Now or never for karate masters as they face off for Olympic glory
Daniel Harries

From Cobra Kai to Chuck Norris, karate is known around the world – but practitioners of the Japanese martial art are hoping the Tokyo Olympics can bring an even wider audience.

After decades of campaigning, karate finally kicks its way onto the Olympic stage in Japan as one of four sports making a Games debut.

But the International Olympic Committee's decision to drop it from the 2024 Paris Games means it only has one shot to make an impact.



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In Japan – the birthplace of the high-kicking, hard-punching martial art – practitioners young and old want the sport to leave a lasting impression on global viewers.

"In reality, the Olympics is a boost on all levels," says French karate Olympian Steven Da Costa. "What people are interested in is the Games. I really felt the buzz around the world [championships] when I was world champion, but the Games are still the Games."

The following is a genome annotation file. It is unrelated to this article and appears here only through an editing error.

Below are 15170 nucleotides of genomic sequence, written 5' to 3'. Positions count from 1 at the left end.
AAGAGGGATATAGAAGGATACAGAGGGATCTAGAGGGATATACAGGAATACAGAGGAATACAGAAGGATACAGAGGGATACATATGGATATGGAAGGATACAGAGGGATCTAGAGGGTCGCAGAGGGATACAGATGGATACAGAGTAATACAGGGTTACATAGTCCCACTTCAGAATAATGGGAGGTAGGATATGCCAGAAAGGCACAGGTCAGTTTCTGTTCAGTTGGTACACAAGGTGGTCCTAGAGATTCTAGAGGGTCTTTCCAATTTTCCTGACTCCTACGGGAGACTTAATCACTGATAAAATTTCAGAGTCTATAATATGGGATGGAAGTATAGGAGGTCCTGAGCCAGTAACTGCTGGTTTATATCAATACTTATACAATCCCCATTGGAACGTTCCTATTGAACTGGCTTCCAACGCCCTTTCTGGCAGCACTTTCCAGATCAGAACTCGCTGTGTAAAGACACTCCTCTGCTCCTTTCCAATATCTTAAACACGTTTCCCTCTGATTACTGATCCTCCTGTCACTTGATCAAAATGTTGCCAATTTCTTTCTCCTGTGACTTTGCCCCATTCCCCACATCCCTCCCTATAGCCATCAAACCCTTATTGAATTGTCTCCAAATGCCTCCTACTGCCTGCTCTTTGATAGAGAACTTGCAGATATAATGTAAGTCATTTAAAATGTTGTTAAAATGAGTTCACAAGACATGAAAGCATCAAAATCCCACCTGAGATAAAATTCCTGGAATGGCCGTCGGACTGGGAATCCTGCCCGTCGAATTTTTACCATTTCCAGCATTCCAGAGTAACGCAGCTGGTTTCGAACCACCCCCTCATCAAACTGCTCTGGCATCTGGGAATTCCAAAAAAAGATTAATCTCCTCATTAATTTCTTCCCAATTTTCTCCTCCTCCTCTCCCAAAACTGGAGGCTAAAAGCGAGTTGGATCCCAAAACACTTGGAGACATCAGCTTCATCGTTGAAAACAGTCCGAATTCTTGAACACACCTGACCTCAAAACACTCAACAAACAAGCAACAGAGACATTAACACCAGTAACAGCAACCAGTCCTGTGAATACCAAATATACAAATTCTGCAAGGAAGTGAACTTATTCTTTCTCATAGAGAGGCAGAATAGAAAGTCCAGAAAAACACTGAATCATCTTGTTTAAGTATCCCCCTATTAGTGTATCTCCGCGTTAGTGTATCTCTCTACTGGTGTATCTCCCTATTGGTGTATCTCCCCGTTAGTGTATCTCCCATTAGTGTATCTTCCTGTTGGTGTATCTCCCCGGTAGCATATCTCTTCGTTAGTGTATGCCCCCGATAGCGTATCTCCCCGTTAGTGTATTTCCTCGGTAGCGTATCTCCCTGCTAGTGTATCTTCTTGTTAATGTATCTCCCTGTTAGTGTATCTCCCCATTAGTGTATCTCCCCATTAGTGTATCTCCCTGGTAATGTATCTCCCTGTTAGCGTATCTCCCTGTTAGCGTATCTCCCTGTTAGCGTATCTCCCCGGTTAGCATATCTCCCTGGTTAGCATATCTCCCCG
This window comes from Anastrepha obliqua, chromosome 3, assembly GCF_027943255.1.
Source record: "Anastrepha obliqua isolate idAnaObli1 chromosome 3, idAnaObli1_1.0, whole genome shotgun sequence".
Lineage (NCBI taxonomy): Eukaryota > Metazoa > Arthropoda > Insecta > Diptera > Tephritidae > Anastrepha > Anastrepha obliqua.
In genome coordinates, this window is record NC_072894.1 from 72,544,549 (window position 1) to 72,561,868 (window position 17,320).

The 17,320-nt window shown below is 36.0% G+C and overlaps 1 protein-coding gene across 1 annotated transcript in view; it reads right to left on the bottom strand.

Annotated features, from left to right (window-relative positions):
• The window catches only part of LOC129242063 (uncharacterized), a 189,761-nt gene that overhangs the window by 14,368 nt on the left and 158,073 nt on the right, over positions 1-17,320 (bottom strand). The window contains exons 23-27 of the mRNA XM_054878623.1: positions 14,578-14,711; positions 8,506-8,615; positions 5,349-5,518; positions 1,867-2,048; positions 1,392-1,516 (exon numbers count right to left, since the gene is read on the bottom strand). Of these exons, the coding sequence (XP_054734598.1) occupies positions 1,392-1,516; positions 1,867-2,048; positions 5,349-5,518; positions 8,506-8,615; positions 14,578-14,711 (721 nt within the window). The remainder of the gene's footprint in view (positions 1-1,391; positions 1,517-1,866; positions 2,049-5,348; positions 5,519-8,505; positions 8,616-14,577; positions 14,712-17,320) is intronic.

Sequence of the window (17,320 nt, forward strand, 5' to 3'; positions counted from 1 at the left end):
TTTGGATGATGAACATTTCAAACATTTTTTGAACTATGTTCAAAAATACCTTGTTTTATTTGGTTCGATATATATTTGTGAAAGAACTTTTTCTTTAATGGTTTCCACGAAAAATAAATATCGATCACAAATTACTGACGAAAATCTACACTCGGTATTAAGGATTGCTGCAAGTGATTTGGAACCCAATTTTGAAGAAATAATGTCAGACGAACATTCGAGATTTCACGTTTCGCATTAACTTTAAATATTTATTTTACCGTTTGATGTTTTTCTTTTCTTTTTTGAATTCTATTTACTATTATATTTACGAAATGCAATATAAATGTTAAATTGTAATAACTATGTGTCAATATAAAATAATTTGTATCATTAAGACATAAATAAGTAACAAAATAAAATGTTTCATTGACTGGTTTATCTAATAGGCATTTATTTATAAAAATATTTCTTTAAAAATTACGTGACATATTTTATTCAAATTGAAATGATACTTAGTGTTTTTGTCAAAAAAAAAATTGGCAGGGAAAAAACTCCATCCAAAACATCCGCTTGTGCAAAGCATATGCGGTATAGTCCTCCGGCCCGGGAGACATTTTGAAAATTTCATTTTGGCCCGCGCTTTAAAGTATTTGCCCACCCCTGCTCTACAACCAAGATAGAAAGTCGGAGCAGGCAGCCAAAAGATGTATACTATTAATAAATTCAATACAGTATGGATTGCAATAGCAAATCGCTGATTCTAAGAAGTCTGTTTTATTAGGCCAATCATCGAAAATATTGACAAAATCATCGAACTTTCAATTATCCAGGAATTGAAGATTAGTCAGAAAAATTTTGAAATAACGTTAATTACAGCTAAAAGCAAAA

Karate officials have, since the 1970s, been pushing for the sport's Olympic inclusion, and the athletes taking part this summer are excited to be there finally.

"It feels significant that the first time karate is appearing at the Olympics is in Tokyo," said Mayumi Someya, who will represent Japan in the women's competition.

"I think it's important that we convey the appeal of karate when we appear at the Games."

Video editor: Natalia Luz

Cover image credit: /AFP/GEOFFROY VAN DER HASSELT 

Source(s): AFP

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